Commentary: Oakland Hip Hop Artist Young Gully Speaks to Youth Experiences
May 17, 2015
Young Gully. Photo Courtesy of the Eastbay Express.
Jaron K. Epstein
Oakland is internationally recognized for supporting humanitarian causes and opposing police brutality. The city continues to be on the forefront through hip hop artists who are influenced by the area’s rich political history and the often conflicted relationship between young people and Oakland Police Department.
Going back to the period when African Americans began the great migration from the South, Oakland was known as a city that went out of its way to recruit white police officers from southern state, which seemed to ensure that OPD would have a hostile attitude toward the communities they policed.
Young Gully is one rapper who speaks to these issues. After the killing of Oscar Grant by BART police, he began working on an album called The Oscar Grant Project.
This album was collaboration between Young Gully and journalist/photographer Pendarvis Harshaw, who mc’s the album, providing commentary and insight into the conversations taking place on the album for the listeners
This album manages to cut through the obstacles that can make people hesitate to open up to what may be considered a political message. It really poses the question of what makes one political?
Is it your opposition to attacks on your community and loved ones?
One of the songs on the album titled Stereotype deals a heavy question about the created images in American society of Blacks people.
“They tell us that we the ones not using our conscience,” he sings. “They views are preposterous. I guess every Black man fits the shoes of a convict. We all ignorant with nothing to say. I guess I’m just another outspoken brotha up in the way.”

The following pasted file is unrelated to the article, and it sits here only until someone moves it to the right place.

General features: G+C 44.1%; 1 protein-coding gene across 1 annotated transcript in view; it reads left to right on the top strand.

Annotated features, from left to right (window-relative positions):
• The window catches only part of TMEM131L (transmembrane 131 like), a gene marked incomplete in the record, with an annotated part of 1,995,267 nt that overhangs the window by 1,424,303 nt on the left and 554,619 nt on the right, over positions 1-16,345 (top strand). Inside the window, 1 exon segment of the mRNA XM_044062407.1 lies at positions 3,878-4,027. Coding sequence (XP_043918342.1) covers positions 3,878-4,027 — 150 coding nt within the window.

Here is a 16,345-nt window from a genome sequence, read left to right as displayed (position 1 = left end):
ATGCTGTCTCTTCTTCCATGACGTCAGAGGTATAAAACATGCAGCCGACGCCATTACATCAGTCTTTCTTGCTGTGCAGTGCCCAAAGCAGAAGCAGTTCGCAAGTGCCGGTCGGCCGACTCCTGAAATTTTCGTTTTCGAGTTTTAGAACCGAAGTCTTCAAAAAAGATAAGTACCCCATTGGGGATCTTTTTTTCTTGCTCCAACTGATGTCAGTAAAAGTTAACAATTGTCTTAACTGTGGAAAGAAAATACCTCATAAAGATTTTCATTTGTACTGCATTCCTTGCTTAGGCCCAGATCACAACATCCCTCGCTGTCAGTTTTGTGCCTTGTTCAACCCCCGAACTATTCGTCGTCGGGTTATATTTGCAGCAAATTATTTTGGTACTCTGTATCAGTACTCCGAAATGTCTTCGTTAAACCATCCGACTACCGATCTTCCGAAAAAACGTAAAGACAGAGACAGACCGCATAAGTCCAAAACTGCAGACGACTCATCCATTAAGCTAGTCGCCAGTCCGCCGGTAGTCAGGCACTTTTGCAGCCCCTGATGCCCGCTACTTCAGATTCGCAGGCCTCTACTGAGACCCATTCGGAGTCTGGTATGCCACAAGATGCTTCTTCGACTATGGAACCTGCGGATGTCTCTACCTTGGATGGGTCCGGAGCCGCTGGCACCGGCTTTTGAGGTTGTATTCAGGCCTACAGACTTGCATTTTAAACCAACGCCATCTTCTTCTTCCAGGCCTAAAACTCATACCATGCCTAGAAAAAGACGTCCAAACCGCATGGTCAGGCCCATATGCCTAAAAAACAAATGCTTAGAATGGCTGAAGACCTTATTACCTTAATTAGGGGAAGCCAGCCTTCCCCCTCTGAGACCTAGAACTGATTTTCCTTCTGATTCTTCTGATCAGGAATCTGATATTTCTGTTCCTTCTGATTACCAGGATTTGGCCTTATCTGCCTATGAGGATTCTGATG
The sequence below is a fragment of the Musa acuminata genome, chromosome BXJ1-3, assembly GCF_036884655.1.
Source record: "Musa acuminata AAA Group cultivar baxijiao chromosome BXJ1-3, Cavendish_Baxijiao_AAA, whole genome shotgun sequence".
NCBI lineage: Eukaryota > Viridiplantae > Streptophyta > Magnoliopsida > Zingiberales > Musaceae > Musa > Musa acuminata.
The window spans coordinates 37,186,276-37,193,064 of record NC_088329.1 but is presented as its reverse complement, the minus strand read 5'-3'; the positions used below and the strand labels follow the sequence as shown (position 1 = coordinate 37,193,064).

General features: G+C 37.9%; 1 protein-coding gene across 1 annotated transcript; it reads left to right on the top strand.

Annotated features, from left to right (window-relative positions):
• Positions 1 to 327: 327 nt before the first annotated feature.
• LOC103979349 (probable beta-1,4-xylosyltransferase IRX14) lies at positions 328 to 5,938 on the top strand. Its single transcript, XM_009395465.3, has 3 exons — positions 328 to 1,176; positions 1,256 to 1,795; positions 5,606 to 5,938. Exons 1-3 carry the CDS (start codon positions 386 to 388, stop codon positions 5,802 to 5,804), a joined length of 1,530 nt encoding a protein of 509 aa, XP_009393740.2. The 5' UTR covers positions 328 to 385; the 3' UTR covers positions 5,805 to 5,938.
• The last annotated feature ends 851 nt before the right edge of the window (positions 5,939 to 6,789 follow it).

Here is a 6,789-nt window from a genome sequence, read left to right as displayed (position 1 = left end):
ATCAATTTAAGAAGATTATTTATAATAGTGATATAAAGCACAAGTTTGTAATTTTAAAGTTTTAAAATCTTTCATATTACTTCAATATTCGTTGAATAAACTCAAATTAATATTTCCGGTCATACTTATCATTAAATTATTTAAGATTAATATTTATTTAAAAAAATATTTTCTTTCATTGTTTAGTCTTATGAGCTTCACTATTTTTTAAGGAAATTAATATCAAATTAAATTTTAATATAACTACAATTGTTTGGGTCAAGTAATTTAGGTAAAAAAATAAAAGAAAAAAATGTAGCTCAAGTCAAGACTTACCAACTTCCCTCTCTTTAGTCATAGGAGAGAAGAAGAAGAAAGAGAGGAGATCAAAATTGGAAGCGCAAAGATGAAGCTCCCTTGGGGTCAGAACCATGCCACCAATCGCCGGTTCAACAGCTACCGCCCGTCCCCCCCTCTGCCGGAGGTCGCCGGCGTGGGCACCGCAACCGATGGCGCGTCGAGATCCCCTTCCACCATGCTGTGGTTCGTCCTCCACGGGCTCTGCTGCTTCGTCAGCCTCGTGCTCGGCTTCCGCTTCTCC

Dr. Amos Wilson wrote and lectured about the created personalities within this society meant to mentally control and condition Black people to being submissive and accepting of being trapped within a caste system in this country.
One aspect of this is that more Black men are in prison or under police supervision today than were enslaved in 1850, according to Michelle Alexander. In her book, “The New Jim Crow,” she details the point made by Dr. Wilson about how Black people are living in a created caste system in this country.
Young Gully, playing the devil’s advocate, pushes the listener to question the presumptions often made about Black people spread through television and the media.
“Black people won’t make it they can’t survive,” he says. “They treat us like animals. If another one of us drop, what would it matter for? They playing tricks on our mind like it’s a magic show. And the media love to carry the hype. I’m a dumb brotha – I guess I fit the stereotype.”
The young generations coming up are fed up with the status quo and are refusing to be complicit in the oppression of Blacks through economic exploitation and the use of police intimidation and violence.
Hip-hop today has been corporatized, and the goal of much of it is to spread ideas of hate and violence to youth today. Deviating from this particular agenda is viewed as a threat.
This may be a reason why a number of people involved in music believe that the police, based in New York City, allegedly have a hip hop police task force that monitors hip hop artists for their political work and ideas.